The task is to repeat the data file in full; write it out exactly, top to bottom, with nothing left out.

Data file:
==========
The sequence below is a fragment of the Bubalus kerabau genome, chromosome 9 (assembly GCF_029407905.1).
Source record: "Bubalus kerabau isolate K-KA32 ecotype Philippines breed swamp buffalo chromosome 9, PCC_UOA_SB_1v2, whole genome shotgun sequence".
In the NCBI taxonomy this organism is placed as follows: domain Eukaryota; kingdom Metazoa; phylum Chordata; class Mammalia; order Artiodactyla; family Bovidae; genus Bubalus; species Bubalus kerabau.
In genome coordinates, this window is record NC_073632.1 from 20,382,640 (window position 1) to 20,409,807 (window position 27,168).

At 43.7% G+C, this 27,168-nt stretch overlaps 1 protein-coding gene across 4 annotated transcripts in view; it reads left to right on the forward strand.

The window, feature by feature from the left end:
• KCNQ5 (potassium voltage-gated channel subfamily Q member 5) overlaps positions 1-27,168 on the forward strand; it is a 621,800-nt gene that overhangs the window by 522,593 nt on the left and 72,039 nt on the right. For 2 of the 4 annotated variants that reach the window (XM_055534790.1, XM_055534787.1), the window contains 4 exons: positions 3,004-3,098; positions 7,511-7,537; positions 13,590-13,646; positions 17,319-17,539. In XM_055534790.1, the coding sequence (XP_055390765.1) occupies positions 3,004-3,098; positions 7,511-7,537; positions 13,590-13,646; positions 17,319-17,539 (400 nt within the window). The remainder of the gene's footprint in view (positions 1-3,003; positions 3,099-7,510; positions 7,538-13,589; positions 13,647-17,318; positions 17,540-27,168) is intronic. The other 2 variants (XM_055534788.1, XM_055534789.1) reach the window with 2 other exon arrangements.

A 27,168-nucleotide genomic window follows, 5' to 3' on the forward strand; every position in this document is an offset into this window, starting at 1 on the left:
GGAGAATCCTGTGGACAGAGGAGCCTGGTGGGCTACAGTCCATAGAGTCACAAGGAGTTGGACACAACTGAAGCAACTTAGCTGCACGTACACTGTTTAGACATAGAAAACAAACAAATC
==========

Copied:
The sequence below is a fragment of the Bubalus kerabau genome, chromosome 9 (assembly GCF_029407905.1).
Source record: "Bubalus kerabau isolate K-KA32 ecotype Philippines breed swamp buffalo chromosome 9, PCC_UOA_SB_1v2, whole genome shotgun sequence".
In the NCBI taxonomy this organism is placed as follows: domain Eukaryota; kingdom Metazoa; phylum Chordata; class Mammalia; order Artiodactyla; family Bovidae; genus Bubalus; species Bubalus kerabau.
In genome coordinates, this window is record NC_073632.1 from 20,382,640 (window position 1) to 20,409,807 (window position 27,168).

At 43.7% G+C, this 27,168-nt stretch overlaps 1 protein-coding gene across 4 annotated transcripts in view; it reads left to right on the forward strand.

The window, feature by feature from the left end:
• KCNQ5 (potassium voltage-gated channel subfamily Q member 5) overlaps positions 1-27,168 on the forward strand; it is a 621,800-nt gene that overhangs the window by 522,593 nt on the left and 72,039 nt on the right. For 2 of the 4 annotated variants that reach the window (XM_055534790.1, XM_055534787.1), the window contains 4 exons: positions 3,004-3,098; positions 7,511-7,537; positions 13,590-13,646; positions 17,319-17,539. In XM_055534790.1, the coding sequence (XP_055390765.1) occupies positions 3,004-3,098; positions 7,511-7,537; positions 13,590-13,646; positions 17,319-17,539 (400 nt within the window). The remainder of the gene's footprint in view (positions 1-3,003; positions 3,099-7,510; positions 7,538-13,589; positions 13,647-17,318; positions 17,540-27,168) is intronic. The other 2 variants (XM_055534788.1, XM_055534789.1) reach the window with 2 other exon arrangements.

A 27,168-nucleotide genomic window follows, 5' to 3' on the forward strand; every position in this document is an offset into this window, starting at 1 on the left:
GGAGAATCCTGTGGACAGAGGAGCCTGGTGGGCTACAGTCCATAGAGTCACAAGGAGTTGGACACAACTGAAGCAACTTAGCTGCACGTACACTGTTTAGACATAGAAAACAAACAAATC